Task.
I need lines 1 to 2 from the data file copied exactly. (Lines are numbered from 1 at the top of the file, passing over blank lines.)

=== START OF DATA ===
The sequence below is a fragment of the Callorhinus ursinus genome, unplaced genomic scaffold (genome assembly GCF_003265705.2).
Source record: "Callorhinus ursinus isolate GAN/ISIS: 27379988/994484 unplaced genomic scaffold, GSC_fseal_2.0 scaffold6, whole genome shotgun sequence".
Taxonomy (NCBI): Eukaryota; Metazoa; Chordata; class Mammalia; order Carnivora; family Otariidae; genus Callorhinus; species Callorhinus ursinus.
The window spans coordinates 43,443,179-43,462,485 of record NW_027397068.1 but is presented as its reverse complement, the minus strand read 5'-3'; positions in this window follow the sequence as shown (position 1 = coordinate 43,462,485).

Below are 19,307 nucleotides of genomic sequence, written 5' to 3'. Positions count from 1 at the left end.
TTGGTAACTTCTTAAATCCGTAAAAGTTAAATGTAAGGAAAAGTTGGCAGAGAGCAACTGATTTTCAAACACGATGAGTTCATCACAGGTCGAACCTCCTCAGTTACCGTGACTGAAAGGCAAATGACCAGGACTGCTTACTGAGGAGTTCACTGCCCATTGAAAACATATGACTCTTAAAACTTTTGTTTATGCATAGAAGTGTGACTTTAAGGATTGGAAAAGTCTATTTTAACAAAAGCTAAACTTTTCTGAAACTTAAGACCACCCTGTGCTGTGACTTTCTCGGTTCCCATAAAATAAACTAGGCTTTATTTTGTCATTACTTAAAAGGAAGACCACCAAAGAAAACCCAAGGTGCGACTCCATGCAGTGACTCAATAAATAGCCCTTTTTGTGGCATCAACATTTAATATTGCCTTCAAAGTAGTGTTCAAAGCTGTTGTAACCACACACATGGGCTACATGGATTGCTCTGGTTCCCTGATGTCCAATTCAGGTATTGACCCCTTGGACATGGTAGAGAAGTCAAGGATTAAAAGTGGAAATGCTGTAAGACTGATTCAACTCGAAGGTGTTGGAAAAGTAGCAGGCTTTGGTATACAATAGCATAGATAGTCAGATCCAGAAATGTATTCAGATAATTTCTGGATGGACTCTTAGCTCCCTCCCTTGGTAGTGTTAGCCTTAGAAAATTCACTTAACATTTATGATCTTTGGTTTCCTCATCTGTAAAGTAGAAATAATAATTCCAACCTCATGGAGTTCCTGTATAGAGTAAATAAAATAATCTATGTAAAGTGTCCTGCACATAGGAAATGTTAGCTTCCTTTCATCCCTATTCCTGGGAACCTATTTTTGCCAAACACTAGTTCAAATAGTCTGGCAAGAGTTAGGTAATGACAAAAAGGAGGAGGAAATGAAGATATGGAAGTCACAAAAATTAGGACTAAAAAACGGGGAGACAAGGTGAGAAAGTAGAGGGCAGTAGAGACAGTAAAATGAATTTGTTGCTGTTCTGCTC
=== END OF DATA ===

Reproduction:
The sequence below is a fragment of the Callorhinus ursinus genome, unplaced genomic scaffold (genome assembly GCF_003265705.2).
Source record: "Callorhinus ursinus isolate GAN/ISIS: 27379988/994484 unplaced genomic scaffold, GSC_fseal_2.0 scaffold6, whole genome shotgun sequence".